Biochemistry & Molecular Biophysics (BMB) Undergraduate Courses (2018-19)
Ch/BMB 129. Introduction to Biophotonics. 9 units (3-0-6): first term. This course will cover basic optics and introduce modern optical spectroscopy principles and microscopy techniques. Topics include molecular spectroscopy; linear and nonlinear florescence microscopy; Raman spectroscopy; coherent microscopy; single-molecule spectroscopy; and super-resolution imaging. Instructor: Wei.
BMB/Bi/Ch 170. Biochemistry and Biophysics of Macromolecules and Molecular Assemblies. 9 units (3-0-6): first term. Detailed analysis of the structures of the four classes of biological molecules and the forces that shape them. Introduction to molecular biological and visualization techniques. Not offered 2018-19.
BMB/Bi/Ch 173. Biophysical/Structural Methods. 9 units (3-0-6): second term. Basic principles of modern biophysical and structural methods used to interrogate macromolecules from the atomic to cellular levels, including light and electron microscopy, X-ray crystallography, NMR spectroscopy, single molecule techniques, circular dichroism, surface plasmon resonance, mass spectrometry, and molecular dynamics and systems biological simulations. Instructor: Jensen.
BMB/Bi/Ch 174. Molecular Machines in the Cell. 9 units (3-0-6); third term: Prerequisites: Bi/Ch 110 and BMB/Bi/Ch 173. Discussion of macromolecular machines and pathways that illustrate the principles and biophysical methods taught in BMB/Bi/Ch 170, 173, and 178. Development of skills in literature analysis, information synthesis, and proposal writing. Instructors: Clemons, Shan, and various guest lecturers (subject to change each year).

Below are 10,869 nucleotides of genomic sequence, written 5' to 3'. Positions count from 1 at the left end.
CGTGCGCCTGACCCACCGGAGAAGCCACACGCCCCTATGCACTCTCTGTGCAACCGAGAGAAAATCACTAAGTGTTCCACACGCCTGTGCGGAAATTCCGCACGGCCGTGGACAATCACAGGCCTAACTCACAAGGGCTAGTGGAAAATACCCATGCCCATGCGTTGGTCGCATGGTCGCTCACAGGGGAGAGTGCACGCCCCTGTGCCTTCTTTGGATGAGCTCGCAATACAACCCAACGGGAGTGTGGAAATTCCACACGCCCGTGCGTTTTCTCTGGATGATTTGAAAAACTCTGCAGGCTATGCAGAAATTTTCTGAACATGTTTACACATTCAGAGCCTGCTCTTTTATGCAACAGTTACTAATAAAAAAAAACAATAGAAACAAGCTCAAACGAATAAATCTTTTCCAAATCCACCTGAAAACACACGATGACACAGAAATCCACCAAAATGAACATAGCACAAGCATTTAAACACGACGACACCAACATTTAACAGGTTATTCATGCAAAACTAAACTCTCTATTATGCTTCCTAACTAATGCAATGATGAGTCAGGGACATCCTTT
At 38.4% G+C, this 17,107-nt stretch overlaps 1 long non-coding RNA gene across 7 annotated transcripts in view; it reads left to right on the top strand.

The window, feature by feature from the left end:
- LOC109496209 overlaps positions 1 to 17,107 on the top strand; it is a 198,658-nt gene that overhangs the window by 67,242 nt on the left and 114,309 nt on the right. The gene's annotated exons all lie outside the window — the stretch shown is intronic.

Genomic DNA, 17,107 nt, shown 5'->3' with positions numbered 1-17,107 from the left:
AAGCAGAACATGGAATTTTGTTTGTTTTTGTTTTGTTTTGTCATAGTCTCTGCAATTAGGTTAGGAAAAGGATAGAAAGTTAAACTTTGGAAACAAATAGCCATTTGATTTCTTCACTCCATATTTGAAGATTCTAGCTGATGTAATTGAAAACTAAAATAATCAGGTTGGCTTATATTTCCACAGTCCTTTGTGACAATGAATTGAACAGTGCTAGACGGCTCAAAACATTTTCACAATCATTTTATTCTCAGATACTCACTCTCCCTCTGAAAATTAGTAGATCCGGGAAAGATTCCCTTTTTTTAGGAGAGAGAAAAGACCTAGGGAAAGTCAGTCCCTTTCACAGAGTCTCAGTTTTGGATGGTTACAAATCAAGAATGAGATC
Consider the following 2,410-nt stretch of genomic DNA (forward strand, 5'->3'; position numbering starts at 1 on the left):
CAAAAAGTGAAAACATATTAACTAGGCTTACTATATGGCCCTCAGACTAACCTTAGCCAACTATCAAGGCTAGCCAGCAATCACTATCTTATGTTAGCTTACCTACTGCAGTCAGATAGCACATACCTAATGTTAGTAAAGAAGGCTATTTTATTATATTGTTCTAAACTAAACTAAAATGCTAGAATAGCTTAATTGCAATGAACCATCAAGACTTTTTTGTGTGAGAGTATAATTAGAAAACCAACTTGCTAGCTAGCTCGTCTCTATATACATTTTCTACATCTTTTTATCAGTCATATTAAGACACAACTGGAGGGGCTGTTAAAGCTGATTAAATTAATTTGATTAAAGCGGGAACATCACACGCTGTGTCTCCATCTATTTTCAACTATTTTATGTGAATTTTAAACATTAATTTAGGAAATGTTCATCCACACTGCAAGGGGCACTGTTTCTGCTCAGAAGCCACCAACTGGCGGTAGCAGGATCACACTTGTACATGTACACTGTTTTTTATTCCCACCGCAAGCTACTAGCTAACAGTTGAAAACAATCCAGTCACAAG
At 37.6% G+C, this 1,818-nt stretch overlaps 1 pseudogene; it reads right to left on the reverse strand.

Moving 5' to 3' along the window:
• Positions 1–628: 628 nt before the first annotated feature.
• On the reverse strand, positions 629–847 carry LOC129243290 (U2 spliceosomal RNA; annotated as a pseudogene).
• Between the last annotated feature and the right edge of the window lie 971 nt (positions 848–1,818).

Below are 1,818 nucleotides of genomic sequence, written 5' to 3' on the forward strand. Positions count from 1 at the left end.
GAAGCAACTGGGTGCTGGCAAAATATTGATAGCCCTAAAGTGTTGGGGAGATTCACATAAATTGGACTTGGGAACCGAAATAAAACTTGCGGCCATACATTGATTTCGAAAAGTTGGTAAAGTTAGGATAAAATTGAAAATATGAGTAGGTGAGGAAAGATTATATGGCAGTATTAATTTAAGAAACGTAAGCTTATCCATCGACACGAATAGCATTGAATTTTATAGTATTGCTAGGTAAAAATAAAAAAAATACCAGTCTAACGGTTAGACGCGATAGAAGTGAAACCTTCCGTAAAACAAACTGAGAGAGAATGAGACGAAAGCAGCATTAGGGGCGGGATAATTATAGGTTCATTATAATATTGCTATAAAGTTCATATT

BMB/Ch 178. Macromolecular Function: Kinetics, Energetics, and Mechanisms. 9 units (3-0-6): first term. Discussion of the energetic principles and molecular mechanisms that underlie enzyme's catalytic proficiency and exquisite specificity. Principles of allosteric regulation, selectivity, enzyme evolution, and computational enzyme design. Practical kinetics sections discuss how to infer molecular mechanisms from rate/equilibrium measurements and their application to complex biological systems, including steady-state and pre-steady-state kinetics, kinetic simulations, and kinetics at the single molecule resolution. Instructor: Shan.